7. There is his complete execution of his present office, “ he ever liveth to make intercession for them,” saith the text, therefore, he must needs complete the work he hath begun on earth; like the high priest under the law, our Mediator sprinkles the blood of his meritorious offering here on earth, upon the mercy-seat now in heaven, * and continually bears the names of his saints upon his breast, and appears in the presence of God for us, Heb. ix. 24, so that we have a friend in our nature to own us in open court; yea, God the Father bade him welcome into heaven, and as a token thereof, sets him upon his right hand, which is an evidence of honour, (as Solomon dealt with his mother) and then bids him ask, promising that he will give him all that is in his heart. Certainly, then, the mercies of the covenant must needs be sure, and that through Christ, the Mediator, since his intercession is so prevailing, that he said in the days of his flesh, when praying over Lazarus’s grave, “ Father, I knew that thou hearest me always.—John xi. 42. Thus I have dispatched the doctrinal part of this
* Levit. xvi. 14. Heb. ix. 11, 12.
subject, wherein I have endeavoured to shew what the mercies of the covenant are; in what respects they are said to be sure, .by what means and ways they are made sure, and how they are made sure in and by Jesus Christ, the great Mediator of the covenant
THE SURE MERCIES OF DAVID FURNISHING A CON
FUTATION OF ERRORS.
Now for the application of this point, I shall make use of it several ways. In the first place, for the confutation of Atheists, Papists, Arminians, and Socinians.
1. It confutes the vain conceits of Atheists who call in question the great things of religion; they are first sceptics and disputants, then by degrees they grow Atheists and deny God—as one saith, in the academy of Atheism, a sinning soul takes these sad degrees. He proceeds,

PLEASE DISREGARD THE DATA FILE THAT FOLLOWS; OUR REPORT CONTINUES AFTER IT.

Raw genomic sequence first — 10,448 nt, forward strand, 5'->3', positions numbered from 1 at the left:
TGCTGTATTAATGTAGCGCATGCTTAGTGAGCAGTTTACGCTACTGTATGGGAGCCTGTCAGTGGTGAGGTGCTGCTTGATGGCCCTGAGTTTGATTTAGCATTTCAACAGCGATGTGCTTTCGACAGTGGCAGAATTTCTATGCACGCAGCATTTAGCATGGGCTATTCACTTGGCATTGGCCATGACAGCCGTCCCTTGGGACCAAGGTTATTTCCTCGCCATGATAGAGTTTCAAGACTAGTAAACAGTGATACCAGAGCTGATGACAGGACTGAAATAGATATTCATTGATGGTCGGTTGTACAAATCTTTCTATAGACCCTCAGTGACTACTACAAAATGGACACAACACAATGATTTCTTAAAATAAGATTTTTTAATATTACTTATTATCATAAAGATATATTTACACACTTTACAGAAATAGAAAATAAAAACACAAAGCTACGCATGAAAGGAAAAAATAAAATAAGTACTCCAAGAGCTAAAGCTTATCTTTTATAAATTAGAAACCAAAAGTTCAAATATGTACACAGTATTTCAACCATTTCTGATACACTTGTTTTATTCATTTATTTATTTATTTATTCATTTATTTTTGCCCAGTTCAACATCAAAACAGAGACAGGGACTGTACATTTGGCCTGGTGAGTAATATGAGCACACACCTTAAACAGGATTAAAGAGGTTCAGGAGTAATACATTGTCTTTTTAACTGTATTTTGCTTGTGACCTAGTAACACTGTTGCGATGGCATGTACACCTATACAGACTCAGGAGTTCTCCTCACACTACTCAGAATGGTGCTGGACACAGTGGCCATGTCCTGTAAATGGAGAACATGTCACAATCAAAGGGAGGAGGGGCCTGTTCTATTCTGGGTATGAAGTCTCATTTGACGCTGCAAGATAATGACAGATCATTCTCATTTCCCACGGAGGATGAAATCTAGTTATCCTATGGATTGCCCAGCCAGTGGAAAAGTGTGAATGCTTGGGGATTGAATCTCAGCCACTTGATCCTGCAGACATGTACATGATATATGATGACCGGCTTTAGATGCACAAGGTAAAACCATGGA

(1.) To doubting whether there be a God or not. (2.) To living as though there were indeed no God. (3.) To wishing that there were none : and
(4.) To disputing against a Deity, and then he commenceth doctor in positive conclusions, asserting with the fool that “ there is no God,” * Psalm xiv. 1.
Many are ready to say, that religion in the power of it is but a fiery meteor, which the influence of those hot dog-stars of the times, ministers, have drawn up and kindled in the grosser region of some sick and melancholy brains, and so like fire is apt to catch in thatched and low built houses, not palaces, and castles, that is, large and high-built souls. But the truth is, some Atheists do find, even in this life, the certainty of our religion, all shall find it to the their cost hereafter by an irretrievable loss of these sure mercies, and by the intolerable sustaining of everlasting miseries. As Atheism hath been much propagated in these latter days, so God hath afforded instances of remarkable con victions by several modern, examples. Cardinal Richlieu, who after he had given law to all Europe many years, confessed to P. Du Moulin, that being forced to many irregularities in his life time, by what they call reasons of state, and not being able to satisfy his conscience, thence had temptations to disbelieve in a God, another world, and the immortality of the soul, and by that distrust to relieve his aching heart, but could not; so strong, as he said, was the notion of God on his soul, so clear the impression of him upon the frame of the world, so unanimous the consent of mankind—that he could not but taste the powers of the world to come, and so live as one that must die, and so die as one that must live for ever; and being asked one day why he was so sad, he answered, “ Monsieur, Monsieur, the soul is a serious thing, it must be either sad here for a moment, or sad for ever;" and though Cardinal Mazarin was an Atheist the greatest part of his time, yet he hath left behind him evidence of clear convictions of the immortality of the soul, and certainty of another state after this life, professing that if he were to live again, he would be a Capuchin rather than a courtier, that is, of a Popish religious order, to serve God in their way, rather than choose worldly preferments. It is recorded of Sir John Mason, counsellor to Henry the Eighth and Edward the Sixth, that he called his clerk and steward to him, and said, “ I have seen five princes, been privy counsellor to four,
* Mr. Herle on Policy, page 52.